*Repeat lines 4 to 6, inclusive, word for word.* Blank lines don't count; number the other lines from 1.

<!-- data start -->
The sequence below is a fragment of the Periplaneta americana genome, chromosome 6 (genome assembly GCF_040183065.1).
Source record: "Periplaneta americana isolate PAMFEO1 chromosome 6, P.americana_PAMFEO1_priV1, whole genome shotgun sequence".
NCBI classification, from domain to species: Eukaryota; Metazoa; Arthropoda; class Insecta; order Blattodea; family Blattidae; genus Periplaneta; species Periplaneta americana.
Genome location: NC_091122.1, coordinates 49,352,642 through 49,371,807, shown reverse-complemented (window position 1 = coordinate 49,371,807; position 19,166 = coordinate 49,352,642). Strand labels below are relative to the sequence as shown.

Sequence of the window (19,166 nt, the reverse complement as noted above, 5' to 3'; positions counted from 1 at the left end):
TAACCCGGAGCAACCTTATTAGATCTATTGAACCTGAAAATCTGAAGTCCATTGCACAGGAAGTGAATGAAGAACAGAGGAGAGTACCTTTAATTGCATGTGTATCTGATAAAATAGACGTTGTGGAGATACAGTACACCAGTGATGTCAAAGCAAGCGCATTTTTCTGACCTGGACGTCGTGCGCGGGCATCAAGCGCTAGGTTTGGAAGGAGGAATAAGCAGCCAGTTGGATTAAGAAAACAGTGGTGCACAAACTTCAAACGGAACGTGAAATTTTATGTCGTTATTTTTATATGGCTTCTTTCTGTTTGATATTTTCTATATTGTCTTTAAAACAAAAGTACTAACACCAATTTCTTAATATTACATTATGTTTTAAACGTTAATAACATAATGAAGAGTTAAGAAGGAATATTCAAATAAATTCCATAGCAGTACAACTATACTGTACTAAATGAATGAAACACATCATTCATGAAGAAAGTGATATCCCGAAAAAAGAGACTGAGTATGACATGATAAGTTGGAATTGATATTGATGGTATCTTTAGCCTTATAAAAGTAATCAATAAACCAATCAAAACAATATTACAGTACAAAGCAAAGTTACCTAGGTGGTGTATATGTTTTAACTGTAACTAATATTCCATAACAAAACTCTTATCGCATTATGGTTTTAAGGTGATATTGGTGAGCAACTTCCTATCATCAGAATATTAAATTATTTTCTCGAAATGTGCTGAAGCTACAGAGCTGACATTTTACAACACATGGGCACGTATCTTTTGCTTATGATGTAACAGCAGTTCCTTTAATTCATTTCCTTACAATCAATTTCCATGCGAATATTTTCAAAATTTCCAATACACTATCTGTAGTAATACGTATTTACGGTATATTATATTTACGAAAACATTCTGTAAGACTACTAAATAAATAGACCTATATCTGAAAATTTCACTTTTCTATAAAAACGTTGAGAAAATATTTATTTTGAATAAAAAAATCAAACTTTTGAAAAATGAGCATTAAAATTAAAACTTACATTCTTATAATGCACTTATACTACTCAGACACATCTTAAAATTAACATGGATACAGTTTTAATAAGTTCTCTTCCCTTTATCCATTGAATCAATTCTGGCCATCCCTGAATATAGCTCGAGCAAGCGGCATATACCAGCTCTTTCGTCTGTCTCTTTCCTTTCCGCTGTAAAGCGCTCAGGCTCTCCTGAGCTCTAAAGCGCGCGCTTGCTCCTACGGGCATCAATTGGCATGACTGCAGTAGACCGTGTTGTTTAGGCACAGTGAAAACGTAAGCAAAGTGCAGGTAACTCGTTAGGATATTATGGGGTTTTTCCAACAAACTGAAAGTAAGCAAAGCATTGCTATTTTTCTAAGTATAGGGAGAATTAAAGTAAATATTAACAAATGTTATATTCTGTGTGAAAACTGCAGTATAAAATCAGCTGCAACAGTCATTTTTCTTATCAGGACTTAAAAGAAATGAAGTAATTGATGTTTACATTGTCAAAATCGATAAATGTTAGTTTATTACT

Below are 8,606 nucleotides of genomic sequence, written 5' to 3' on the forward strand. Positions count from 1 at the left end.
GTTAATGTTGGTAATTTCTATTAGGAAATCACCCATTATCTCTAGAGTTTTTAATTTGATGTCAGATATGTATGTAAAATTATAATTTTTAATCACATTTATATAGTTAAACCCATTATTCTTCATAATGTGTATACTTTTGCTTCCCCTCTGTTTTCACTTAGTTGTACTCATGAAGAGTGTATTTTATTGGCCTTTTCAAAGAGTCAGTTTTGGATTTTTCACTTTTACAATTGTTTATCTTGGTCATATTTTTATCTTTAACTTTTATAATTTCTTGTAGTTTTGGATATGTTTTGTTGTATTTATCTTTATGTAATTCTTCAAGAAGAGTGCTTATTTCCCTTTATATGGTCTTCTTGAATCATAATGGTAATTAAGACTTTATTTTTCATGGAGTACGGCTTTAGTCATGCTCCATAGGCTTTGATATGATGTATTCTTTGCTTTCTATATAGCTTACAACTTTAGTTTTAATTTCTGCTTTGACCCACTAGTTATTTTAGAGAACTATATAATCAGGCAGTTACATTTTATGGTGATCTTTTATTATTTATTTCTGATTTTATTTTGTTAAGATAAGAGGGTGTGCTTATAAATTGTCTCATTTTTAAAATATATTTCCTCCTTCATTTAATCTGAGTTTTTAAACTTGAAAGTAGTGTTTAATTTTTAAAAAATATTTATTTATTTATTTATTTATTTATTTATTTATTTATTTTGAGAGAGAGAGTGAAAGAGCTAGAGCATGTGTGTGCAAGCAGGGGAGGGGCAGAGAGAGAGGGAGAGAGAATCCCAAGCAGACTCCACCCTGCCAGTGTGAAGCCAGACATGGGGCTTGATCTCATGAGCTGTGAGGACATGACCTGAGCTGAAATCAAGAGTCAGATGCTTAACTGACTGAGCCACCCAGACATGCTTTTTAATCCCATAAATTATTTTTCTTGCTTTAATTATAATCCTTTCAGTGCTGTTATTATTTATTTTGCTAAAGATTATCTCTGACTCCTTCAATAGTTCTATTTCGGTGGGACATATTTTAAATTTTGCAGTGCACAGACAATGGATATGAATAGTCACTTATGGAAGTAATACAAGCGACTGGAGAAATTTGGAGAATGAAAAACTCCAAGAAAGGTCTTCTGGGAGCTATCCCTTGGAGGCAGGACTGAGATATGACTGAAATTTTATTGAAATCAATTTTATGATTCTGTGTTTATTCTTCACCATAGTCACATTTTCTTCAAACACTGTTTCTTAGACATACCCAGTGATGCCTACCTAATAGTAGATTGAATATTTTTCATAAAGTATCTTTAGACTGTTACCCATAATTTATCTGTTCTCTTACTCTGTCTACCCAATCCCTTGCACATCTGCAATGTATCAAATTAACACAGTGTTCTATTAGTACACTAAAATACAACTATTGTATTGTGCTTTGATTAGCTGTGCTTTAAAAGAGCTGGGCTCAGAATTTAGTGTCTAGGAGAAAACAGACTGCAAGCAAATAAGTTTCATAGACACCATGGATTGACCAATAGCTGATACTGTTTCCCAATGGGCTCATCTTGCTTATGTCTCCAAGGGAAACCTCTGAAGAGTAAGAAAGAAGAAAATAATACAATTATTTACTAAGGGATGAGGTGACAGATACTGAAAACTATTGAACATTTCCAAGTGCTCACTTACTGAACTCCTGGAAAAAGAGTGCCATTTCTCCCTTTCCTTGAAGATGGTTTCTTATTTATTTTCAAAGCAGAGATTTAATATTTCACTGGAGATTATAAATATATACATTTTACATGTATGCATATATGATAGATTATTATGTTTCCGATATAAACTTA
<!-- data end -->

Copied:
Genome location: NC_091122.1, coordinates 49,352,642 through 49,371,807, shown reverse-complemented (window position 1 = coordinate 49,371,807; position 19,166 = coordinate 49,352,642). Strand labels below are relative to the sequence as shown.

Sequence of the window (19,166 nt, the reverse complement as noted above, 5' to 3'; positions counted from 1 at the left end):
TAACCCGGAGCAACCTTATTAGATCTATTGAACCTGAAAATCTGAAGTCCATTGCACAGGAAGTGAATGAAGAACAGAGGAGAGTACCTTTAATTGCATGTGTATCTGATAAAATAGACGTTGTGGAGATACAGTACACCAGTGATGTCAAAGCAAGCGCATTTTTCTGACCTGGACGTCGTGCGCGGGCATCAAGCGCTAGGTTTGGAAGGAGGAATAAGCAGCCAGTTGGATTAAGAAAACAGTGGTGCACAAACTTCAAACGGAACGTGAAATTTTATGTCGTTATTTTTATATGGCTTCTTTCTGTTTGATATTTTCTATATTGTCTTTAAAACAAAAGTACTAACACCAATTTCTTAATATTACATTATGTTTTAAACGTTAATAACATAATGAAGAGTTAAGAAGGAATATTCAAATAAATTCCATAGCAGTACAACTATACTGTACTAAATGAATGAAACACATCATTCATGAAGAAAGTGATATCCCGAAAAAAGAGACTGAGTATGACATGATAAGTTGGAATTGATATTGATGGTATCTTTAGCCTTATAAAAGTAATCAATAAACCAATCAAAACAATATTACAGTACAAAGCAAAGTTACCTAGGTGGTGTATATGTTTTAACTGTAACTAATATTCCATAACAAAACTCTTATCGCATTATGGTTTTAAGGTGATATTGGTGAGCAACTTCCTATCATCAGAATATTAAATTATTTTCTCGAAATGTGCTGAAGCTACAGAGCTGACATTTTACAACACATGGGCACGTATCTTTTGCTTATGATGTAACAGCAGTTCCTTTAATTCATTTCCTTACAATCAATTTCCATGCGAATATTTTCAAAATTTCCAATACACTATCTGTAGTAATACGTATTTACGGTATATTATATTTACGAAAACATTCTGTAAGACTACTAAATAAATAGACCTATATCTGAAAATTTCACTTTTCTATAAAAACGTTGAGAAAATATTTATTTTGAATAAAAAAATCAAACTTTTGAAAAATGAGCATTAAAATTAAAACTTACATTCTTATAATGCACTTATACTACTCAGACACATCTTAAAATTAACATGGATACAGTTTTAATAAGTTCTCTTCCCTTTATCCATTGAATCAATTCTGGCCATCCCTGAATATAGCTCGAGCAAGCGGCATATACCAGCTCTTTCGTCTGTCTCTTTCCTTTCCGCTGTAAAGCGCTCAGGCTCTCCTGAGCTCTAAAGCGCGCGCTTGCTCCTACGGGCATCAATTGGCATGACTGCAGTAGACCGTGTTGTTTAGGCACAGTGAAAACGTAAGCAAAGTGCAGGTAACTCGTTAGGATATTATGGGGTTTTTCCAACAAACTGAAAGTAAGCAAAGCATTGCTATTTTTCTAAGTATAGGGAGAATTAAAGTAAATATTAACAAATGTTATATTCTGTGTGAAAACTGCAGTATAAAATCAGCTGCAACAGTCATTTTTCTTATCAGGACTTAAAAGAAATGAAGTAATTGATGTTTACATTGTCAAAATCGATAAATGTTAGTTTATTACT